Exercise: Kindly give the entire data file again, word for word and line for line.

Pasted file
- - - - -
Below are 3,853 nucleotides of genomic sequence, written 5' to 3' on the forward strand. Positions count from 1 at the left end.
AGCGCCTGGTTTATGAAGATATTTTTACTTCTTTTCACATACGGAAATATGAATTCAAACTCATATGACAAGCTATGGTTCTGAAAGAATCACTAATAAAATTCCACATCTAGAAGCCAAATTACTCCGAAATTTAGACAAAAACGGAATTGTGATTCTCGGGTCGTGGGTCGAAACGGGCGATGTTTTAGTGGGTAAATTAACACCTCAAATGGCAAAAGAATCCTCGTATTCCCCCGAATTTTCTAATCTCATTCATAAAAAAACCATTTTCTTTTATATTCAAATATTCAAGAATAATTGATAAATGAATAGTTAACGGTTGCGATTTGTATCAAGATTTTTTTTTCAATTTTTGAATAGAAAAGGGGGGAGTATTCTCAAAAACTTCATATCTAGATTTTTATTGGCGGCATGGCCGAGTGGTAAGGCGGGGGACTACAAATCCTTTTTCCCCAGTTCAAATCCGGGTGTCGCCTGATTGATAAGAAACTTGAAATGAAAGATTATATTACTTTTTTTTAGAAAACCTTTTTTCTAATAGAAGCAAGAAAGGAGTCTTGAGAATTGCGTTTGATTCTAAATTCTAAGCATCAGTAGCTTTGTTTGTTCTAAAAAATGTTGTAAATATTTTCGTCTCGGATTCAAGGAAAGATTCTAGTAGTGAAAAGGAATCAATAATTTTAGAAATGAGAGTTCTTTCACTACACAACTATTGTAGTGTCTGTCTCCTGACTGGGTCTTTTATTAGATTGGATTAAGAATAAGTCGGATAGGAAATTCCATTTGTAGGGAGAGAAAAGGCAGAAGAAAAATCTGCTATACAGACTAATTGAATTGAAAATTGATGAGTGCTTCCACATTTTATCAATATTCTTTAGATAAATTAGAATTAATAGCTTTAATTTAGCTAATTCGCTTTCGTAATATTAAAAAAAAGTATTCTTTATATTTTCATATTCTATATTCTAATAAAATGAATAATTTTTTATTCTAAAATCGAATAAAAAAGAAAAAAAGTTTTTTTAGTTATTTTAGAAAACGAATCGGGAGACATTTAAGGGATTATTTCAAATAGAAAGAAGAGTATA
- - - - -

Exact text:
Below are 3,853 nucleotides of genomic sequence, written 5' to 3' on the forward strand. Positions count from 1 at the left end.
AGCGCCTGGTTTATGAAGATATTTTTACTTCTTTTCACATACGGAAATATGAATTCAAACTCATATGACAAGCTATGGTTCTGAAAGAATCACTAATAAAATTCCACATCTAGAAGCCAAATTACTCCGAAATTTAGACAAAAACGGAATTGTGATTCTCGGGTCGTGGGTCGAAACGGGCGATGTTTTAGTGGGTAAATTAACACCTCAAATGGCAAAAGAATCCTCGTATTCCCCCGAATTTTCTAATCTCATTCATAAAAAAACCATTTTCTTTTATATTCAAATATTCAAGAATAATTGATAAATGAATAGTTAACGGTTGCGATTTGTATCAAGATTTTTTTTTCAATTTTTGAATAGAAAAGGGGGGAGTATTCTCAAAAACTTCATATCTAGATTTTTATTGGCGGCATGGCCGAGTGGTAAGGCGGGGGACTACAAATCCTTTTTCCCCAGTTCAAATCCGGGTGTCGCCTGATTGATAAGAAACTTGAAATGAAAGATTATATTACTTTTTTTTAGAAAACCTTTTTTCTAATAGAAGCAAGAAAGGAGTCTTGAGAATTGCGTTTGATTCTAAATTCTAAGCATCAGTAGCTTTGTTTGTTCTAAAAAATGTTGTAAATATTTTCGTCTCGGATTCAAGGAAAGATTCTAGTAGTGAAAAGGAATCAATAATTTTAGAAATGAGAGTTCTTTCACTACACAACTATTGTAGTGTCTGTCTCCTGACTGGGTCTTTTATTAGATTGGATTAAGAATAAGTCGGATAGGAAATTCCATTTGTAGGGAGAGAAAAGGCAGAAGAAAAATCTGCTATACAGACTAATTGAATTGAAAATTGATGAGTGCTTCCACATTTTATCAATATTCTTTAGATAAATTAGAATTAATAGCTTTAATTTAGCTAATTCGCTTTCGTAATATTAAAAAAAAGTATTCTTTATATTTTCATATTCTATATTCTAATAAAATGAATAATTTTTTATTCTAAAATCGAATAAAAAAGAAAAAAAGTTTTTTTAGTTATTTTAGAAAACGAATCGGGAGACATTTAAGGGATTATTTCAAATAGAAAGAAGAGTATA